This Dec.19, 2019, another version of Charles Dickens’ A Christmas Carol comes to the screen, to be specific, FX Channel on television, though it will probably run on dozen channels over the holiday. Since Dickens first published the book in 1843, there have been countless versions — plays, films, TV specials, even cartoons of the classic novel. Soon after the book was published, it became a play in London and New York. Dickens himself gave recitals of his book for years. Since 1988 Patrick Stewart has performed a one-man show of the book playing all the characters without props and scenery. Yes, Stewart is impressive.
Let’s take a step back. Dickens didn’t invent Christmas, but he made it the holiday it is today. If you look at Britain of that era, you’ll see a new urban population that didn’t have the time or energy for things like celebrating. After all, it was a work-till-you-drop industrial world. Rural Britain was disappearing and with it the country Christmases of times past. Though they were still alive in Dickens’ imagination and came to life in A Christmas Carol. Many of our ideas about what makes a Christmas merry, including the phrase “Merry Christmas” came from his book. The idea of charity as the centerpiece of the season was also a Dickens invention.
In fact, in 2017, a movie was made about Charles Dickens and the writing of A Christmas Carol. The name of the movie is The Man Who Invented Christmas, written by Susan Coyne, directed by Bharat Nalluri, and starred Christopher Plummer.
The first film version of A Christmas Carol was in 1901, a short black & white silent film. In 1935 a longer version was released with Seymour Hicks as Scrooge. Then in 1938, MGM released their version, with Reginald Owen as Scrooge. For years this was the best version. But in 1951, a British film company released SCROOGE, starring Alister Sim as Scrooge. In the 1950s, there were 2 television specials of A Christmas Carol. One Starring Fredric March as Scrooge and Basil Rathbone as Jacob Marley. The other one had Basil Rathbone as Scrooge narrated by Fredric March. In 2004 another television version with Kelsey Grammar as Scrooge. This was also a musical version. Other TV versions have had Henry Winkler, Cicely Tyson, and Vanessa Williams. The 1988 Bill Murray film Scrooged is a modern comedy version of A Christmas Carol.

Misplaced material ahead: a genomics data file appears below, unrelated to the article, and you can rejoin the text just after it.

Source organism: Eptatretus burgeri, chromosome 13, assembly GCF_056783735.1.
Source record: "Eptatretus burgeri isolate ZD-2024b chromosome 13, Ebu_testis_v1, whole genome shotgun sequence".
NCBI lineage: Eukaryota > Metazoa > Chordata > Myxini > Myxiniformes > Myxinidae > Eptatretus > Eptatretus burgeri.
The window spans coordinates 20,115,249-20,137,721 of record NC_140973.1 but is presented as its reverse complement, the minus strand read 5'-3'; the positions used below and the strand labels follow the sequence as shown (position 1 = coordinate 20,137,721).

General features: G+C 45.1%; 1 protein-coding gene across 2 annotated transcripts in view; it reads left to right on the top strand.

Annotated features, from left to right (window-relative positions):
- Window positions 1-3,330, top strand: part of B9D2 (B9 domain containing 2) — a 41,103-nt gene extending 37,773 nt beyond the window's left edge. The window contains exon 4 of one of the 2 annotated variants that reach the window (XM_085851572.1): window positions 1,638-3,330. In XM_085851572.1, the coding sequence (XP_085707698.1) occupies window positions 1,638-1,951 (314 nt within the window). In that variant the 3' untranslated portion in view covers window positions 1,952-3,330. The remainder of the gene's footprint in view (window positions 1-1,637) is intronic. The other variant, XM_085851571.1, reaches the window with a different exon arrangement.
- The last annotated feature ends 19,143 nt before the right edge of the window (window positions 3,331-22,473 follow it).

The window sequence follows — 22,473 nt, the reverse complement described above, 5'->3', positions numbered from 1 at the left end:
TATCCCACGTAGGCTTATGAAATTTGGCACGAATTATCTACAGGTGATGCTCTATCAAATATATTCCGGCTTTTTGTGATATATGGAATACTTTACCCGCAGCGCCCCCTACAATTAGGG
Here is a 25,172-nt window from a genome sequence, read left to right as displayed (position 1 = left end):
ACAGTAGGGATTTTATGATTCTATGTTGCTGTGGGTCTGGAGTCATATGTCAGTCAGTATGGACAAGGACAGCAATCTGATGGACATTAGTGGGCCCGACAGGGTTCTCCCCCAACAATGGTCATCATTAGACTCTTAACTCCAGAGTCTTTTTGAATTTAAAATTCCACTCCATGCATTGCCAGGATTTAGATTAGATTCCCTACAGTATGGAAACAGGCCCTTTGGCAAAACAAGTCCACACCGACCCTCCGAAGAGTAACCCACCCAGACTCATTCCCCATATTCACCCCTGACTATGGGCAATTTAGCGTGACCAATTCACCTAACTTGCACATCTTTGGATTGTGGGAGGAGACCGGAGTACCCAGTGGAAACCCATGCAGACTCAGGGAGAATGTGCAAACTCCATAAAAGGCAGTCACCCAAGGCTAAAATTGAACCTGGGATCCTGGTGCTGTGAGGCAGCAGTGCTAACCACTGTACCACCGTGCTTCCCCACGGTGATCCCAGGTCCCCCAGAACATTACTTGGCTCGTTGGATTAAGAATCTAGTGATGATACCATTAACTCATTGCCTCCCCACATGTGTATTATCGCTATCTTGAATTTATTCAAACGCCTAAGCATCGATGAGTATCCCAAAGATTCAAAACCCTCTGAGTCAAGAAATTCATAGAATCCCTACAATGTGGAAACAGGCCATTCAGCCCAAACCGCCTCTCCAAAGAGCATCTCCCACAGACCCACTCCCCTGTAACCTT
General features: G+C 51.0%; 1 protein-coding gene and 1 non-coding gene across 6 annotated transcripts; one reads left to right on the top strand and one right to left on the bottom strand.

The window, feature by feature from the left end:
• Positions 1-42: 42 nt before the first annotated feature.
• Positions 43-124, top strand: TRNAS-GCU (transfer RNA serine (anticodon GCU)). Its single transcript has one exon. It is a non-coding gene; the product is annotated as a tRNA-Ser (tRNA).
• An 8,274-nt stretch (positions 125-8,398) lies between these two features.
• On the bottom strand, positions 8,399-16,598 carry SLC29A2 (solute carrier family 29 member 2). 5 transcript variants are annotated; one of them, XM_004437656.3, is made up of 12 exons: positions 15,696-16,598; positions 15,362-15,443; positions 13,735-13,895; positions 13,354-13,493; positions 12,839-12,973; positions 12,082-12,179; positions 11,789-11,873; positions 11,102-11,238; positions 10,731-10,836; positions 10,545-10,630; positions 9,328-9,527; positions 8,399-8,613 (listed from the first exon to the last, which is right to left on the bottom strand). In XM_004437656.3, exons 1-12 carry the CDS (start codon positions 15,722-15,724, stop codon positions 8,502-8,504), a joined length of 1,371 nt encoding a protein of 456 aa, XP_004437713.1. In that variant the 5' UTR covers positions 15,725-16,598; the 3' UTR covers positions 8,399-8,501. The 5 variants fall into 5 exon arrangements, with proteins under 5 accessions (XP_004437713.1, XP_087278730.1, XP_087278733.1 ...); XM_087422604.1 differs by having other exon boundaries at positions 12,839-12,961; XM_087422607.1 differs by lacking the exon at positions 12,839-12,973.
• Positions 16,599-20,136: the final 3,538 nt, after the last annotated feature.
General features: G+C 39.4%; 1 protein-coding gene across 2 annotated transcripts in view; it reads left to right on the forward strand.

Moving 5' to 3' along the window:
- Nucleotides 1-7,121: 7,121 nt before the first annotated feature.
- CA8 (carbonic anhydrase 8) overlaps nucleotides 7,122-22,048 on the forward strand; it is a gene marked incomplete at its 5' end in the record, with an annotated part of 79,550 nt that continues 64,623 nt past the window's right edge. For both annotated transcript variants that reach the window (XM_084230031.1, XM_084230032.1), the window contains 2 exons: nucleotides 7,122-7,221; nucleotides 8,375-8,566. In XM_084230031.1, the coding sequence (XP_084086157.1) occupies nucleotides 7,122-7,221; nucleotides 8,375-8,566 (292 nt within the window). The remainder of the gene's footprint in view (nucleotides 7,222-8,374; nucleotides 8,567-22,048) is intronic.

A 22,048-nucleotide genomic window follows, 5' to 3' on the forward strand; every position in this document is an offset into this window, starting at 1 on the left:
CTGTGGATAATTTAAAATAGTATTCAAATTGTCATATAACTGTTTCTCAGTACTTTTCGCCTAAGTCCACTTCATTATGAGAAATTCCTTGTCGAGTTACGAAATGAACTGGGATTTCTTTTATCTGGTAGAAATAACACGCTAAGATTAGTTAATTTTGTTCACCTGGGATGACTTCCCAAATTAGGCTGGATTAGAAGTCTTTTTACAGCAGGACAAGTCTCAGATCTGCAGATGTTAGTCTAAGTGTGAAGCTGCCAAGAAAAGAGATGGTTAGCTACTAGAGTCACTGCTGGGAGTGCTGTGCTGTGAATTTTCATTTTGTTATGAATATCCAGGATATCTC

Numerous cartoon versions, such as Mr. Magoo’s Christmas Carol, a Mickey Mouse Christmas Carol, a Bugs Bunny one, too. Disney released an animated version in 2009 with Jim Carrey as Scrooge and Gary Oldman as Bob Cratchit. In 1984 television version starring George C. Scott came out. We got another television version starring Patrick Stewart as Scrooge in 1999. There was also a 1970 musical film version was released starring Albert Finney. And let’s not forget the Muppets Christmas Carol with Michael Caine as Scrooge.
Now in the latest version, Guy Pearce will play Scrooge. But here Scrooge is supposed to be a frail man in his 70’s. The Jim Carrey animated version Scrooge looks like the Scrooge illustrated in the original book. In each version, the ghost of Christmas past keeps changing. In the actual writing, the ghost is a spirit that that is gender-neutral. You can’t tell if it is a man or a woman. But in all the films, television, and cartoons, the ghost is sometimes male, sometimes female. In the book, Jacob Marley tells Scrooge he will be visited by 3 spirits each night for 3 nights. But when Scrooge wakes up, it is Christmas day, so the spirits have done it all in one night, so he hasn’t missed Christmas.
Here are what I consider the best movie versions of A Christmas Carol as of this writing. And they are the versions with Alister Sim, George C. Scott, and Patrick Stewart. Oh, for the very best, it’s the movie featuring Alister Sim — will never be beaten as the best. There is also a colorized version available. I encourage you to watch A Christmas Carol every Christmas. It’s what made Christmas “Christmas.” And Christmas reminds us to be better people, at least for one day each year.
Merry Christmas, Happy New Year. God bless us all.
(If you're looking for some other Christmas movies, something a little more modern, you might want to take a look at our article, The Top 10 Christmas Slashers. And We're Not Talking Prices.)